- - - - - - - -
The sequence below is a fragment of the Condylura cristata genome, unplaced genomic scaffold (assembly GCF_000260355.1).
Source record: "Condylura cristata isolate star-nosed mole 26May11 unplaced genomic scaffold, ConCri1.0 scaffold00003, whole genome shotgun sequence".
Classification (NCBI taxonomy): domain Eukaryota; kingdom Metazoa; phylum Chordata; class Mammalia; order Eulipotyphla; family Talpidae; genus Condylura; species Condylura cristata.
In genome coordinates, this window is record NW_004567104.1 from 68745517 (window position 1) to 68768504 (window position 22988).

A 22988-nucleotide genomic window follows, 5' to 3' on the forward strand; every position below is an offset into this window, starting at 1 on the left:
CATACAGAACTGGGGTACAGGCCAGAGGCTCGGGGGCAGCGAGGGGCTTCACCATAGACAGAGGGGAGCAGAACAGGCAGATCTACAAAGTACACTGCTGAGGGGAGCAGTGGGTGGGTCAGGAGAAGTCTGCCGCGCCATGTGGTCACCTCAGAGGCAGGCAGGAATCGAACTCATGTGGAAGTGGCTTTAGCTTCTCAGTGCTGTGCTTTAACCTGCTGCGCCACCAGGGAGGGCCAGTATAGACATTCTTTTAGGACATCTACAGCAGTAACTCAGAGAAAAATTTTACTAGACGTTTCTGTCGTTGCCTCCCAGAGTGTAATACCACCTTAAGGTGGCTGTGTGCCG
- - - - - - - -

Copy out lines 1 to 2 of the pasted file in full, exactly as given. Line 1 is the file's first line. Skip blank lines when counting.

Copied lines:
The sequence below is a fragment of the Condylura cristata genome, unplaced genomic scaffold (assembly GCF_000260355.1).
Source record: "Condylura cristata isolate star-nosed mole 26May11 unplaced genomic scaffold, ConCri1.0 scaffold00003, whole genome shotgun sequence".